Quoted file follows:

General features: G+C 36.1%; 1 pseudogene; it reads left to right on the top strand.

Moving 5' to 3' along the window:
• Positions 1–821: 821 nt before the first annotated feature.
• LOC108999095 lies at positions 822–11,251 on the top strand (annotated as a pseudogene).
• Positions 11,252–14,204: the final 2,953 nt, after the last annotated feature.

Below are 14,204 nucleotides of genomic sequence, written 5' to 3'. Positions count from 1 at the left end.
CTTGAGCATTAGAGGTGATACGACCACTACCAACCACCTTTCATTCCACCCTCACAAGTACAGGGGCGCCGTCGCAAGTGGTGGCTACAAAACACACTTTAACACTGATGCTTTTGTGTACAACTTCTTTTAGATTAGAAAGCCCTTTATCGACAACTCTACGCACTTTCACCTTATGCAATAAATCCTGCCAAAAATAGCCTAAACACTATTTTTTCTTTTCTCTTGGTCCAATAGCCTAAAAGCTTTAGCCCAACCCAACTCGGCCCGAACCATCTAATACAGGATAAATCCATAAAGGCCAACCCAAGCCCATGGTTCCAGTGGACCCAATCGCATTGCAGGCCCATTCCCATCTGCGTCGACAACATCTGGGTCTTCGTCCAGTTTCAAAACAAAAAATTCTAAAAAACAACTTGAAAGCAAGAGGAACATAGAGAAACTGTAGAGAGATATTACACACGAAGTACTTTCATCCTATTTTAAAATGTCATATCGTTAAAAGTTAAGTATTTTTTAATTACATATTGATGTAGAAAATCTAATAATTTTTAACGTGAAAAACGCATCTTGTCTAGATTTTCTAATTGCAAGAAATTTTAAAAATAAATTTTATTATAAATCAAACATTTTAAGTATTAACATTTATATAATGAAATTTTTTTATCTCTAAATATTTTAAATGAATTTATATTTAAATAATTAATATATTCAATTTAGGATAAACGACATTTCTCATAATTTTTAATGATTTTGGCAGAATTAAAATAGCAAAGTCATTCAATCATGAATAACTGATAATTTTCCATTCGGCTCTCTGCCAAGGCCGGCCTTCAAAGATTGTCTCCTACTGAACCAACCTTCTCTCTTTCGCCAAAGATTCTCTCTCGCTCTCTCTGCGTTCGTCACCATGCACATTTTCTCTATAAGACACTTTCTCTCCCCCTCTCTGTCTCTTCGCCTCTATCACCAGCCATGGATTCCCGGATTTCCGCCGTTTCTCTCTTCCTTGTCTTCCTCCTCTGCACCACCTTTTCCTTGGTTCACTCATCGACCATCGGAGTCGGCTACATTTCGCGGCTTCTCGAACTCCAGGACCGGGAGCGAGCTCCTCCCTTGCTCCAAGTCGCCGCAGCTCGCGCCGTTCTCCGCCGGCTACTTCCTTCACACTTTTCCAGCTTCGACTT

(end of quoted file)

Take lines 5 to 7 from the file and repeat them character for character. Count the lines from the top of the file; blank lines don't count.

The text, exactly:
• Positions 11,252–14,204: the final 2,953 nt, after the last annotated feature.

Below are 14,204 nucleotides of genomic sequence, written 5' to 3'. Positions count from 1 at the left end.
CTTGAGCATTAGAGGTGATACGACCACTACCAACCACCTTTCATTCCACCCTCACAAGTACAGGGGCGCCGTCGCAAGTGGTGGCTACAAAACACACTTTAACACTGATGCTTTTGTGTACAACTTCTTTTAGATTAGAAAGCCCTTTATCGACAACTCTACGCACTTTCACCTTATGCAATAAATCCTGCCAAAAATAGCCTAAACACTATTTTTTCTTTTCTCTTGGTCCAATAGCCTAAAAGCTTTAGCCCAACCCAACTCGGCCCGAACCATCTAATACAGGATAAATCCATAAAGGCCAACCCAAGCCCATGGTTCCAGTGGACCCAATCGCATTGCAGGCCCATTCCCATCTGCGTCGACAACATCTGGGTCTTCGTCCAGTTTCAAAACAAAAAATTCTAAAAAACAACTTGAAAGCAAGAGGAACATAGAGAAACTGTAGAGAGATATTACACACGAAGTACTTTCATCCTATTTTAAAATGTCATATCGTTAAAAGTTAAGTATTTTTTAATTACATATTGATGTAGAAAATCTAATAATTTTTAACGTGAAAAACGCATCTTGTCTAGATTTTCTAATTGCAAGAAATTTTAAAAATAAATTTTATTATAAATCAAACATTTTAAGTATTAACATTTATATAATGAAATTTTTTTATCTCTAAATATTTTAAATGAATTTATATTTAAATAATTAATATATTCAATTTAGGATAAACGACATTTCTCATAATTTTTAATGATTTTGGCAGAATTAAAATAGCAAAGTCATTCAATCATGAATAACTGATAATTTTCCATTCGGCTCTCTGCCAAGGCCGGCCTTCAAAGATTGTCTCCTACTGAACCAACCTTCTCTCTTTCGCCAAAGATTCTCTCTCGCTCTCTCTGCGTTCGTCACCATGCACATTTTCTCTATAAGACACTTTCTCTCCCCCTCTCTGTCTCTTCGCCTCTATCACCAGCCATGGATTCCCGGATTTCCGCCGTTTCTCTCTTCCTTGTCTTCCTCCTCTGCACCACCTTTTCCTTGGTTCACTCATCGACCATCGGAGTCGGCTACATTTCGCGGCTTCTCGAACTCCAGGACCGGGAGCGAGCTCCTCCCTTGCTCCAAGTCGCCGCAGCTCGCGCCGTTCTCCGCCGGCTACTTCCTTCACACTTTTCCAGCTTCGACTT